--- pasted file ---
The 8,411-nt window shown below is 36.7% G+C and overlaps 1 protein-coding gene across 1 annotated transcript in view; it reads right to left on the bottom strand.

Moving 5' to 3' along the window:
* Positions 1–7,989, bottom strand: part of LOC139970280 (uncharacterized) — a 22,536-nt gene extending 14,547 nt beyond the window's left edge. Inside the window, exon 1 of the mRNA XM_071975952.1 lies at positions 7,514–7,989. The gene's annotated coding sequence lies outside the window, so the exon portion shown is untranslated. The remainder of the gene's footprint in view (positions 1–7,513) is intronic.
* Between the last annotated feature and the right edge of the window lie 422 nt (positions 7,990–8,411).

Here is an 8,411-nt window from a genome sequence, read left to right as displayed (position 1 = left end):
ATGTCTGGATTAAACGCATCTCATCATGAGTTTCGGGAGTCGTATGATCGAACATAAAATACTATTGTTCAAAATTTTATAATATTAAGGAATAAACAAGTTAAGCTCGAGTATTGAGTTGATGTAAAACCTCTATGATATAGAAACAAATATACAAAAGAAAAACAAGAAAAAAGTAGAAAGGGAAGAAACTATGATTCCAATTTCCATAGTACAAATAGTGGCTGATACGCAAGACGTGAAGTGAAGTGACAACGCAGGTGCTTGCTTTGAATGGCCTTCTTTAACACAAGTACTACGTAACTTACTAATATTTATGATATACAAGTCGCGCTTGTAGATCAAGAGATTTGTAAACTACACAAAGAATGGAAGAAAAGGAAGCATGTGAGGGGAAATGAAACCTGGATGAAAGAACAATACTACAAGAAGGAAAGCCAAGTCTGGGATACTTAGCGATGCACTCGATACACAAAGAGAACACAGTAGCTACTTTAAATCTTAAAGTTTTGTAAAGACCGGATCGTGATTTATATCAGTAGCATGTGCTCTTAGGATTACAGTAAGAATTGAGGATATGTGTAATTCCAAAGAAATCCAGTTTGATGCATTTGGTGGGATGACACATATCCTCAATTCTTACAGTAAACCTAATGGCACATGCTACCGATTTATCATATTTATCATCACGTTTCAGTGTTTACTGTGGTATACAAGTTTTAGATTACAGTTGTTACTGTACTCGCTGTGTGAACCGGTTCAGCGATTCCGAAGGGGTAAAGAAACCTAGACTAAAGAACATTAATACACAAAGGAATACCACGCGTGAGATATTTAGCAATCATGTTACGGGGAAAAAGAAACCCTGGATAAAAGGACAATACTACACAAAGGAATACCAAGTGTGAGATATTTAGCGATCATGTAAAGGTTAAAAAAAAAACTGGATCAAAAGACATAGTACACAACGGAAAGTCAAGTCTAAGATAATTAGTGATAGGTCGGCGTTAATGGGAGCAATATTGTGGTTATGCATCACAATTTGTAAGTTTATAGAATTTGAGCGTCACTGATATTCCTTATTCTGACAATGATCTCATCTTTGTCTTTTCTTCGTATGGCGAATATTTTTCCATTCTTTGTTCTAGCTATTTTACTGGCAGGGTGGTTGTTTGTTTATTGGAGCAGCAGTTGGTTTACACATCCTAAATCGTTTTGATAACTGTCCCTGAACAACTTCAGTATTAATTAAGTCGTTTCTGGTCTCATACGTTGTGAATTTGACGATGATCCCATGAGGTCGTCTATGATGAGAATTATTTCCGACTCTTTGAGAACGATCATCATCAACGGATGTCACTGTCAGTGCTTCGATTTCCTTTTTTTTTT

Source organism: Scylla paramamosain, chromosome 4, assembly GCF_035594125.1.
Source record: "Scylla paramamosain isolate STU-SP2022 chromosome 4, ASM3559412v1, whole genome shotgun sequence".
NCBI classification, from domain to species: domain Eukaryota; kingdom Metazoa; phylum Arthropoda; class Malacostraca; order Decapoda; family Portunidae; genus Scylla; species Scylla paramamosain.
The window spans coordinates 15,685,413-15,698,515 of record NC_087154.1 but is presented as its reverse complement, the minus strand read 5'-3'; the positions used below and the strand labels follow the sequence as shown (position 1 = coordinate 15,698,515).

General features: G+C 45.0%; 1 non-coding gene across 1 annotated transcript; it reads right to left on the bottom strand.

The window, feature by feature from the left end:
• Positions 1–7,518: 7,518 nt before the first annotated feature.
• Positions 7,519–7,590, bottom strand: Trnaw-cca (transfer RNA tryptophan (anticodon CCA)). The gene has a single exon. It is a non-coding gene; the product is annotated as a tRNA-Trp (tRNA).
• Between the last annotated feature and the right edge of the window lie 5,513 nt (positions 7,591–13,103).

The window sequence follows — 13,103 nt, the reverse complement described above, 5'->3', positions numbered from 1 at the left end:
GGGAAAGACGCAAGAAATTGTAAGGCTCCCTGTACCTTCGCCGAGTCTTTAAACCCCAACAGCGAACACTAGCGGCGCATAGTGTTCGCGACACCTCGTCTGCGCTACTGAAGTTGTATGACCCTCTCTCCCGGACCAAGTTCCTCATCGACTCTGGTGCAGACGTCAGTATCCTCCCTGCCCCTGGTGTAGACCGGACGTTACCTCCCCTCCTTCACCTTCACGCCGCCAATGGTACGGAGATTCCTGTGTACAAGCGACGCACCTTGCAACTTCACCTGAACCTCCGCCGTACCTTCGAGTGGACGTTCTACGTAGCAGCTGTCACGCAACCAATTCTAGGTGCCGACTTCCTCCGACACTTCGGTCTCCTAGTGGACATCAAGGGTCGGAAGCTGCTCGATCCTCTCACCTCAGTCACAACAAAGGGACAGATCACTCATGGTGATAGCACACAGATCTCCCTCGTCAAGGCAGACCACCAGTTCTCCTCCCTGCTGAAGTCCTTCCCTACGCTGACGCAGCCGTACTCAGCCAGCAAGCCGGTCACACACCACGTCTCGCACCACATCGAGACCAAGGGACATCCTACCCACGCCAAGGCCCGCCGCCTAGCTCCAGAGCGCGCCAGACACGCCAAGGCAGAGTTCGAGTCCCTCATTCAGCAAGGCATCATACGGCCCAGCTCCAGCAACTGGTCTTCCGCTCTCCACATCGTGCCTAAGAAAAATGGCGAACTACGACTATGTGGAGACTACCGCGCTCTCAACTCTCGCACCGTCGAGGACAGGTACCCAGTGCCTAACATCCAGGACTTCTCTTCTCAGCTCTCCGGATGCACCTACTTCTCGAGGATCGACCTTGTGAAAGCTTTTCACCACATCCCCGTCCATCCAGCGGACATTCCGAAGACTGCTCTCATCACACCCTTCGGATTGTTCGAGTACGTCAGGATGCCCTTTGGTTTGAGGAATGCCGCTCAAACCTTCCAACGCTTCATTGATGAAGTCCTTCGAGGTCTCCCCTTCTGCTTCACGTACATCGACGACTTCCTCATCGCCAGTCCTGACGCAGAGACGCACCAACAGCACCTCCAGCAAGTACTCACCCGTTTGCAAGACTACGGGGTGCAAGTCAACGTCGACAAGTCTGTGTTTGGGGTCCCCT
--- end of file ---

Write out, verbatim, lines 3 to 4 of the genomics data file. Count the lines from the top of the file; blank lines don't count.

* Positions 1–7,989, bottom strand: part of LOC139970280 (uncharacterized) — a 22,536-nt gene extending 14,547 nt beyond the window's left edge. Inside the window, exon 1 of the mRNA XM_071975952.1 lies at positions 7,514–7,989. The gene's annotated coding sequence lies outside the window, so the exon portion shown is untranslated. The remainder of the gene's footprint in view (positions 1–7,513) is intronic.
* Between the last annotated feature and the right edge of the window lie 422 nt (positions 7,990–8,411).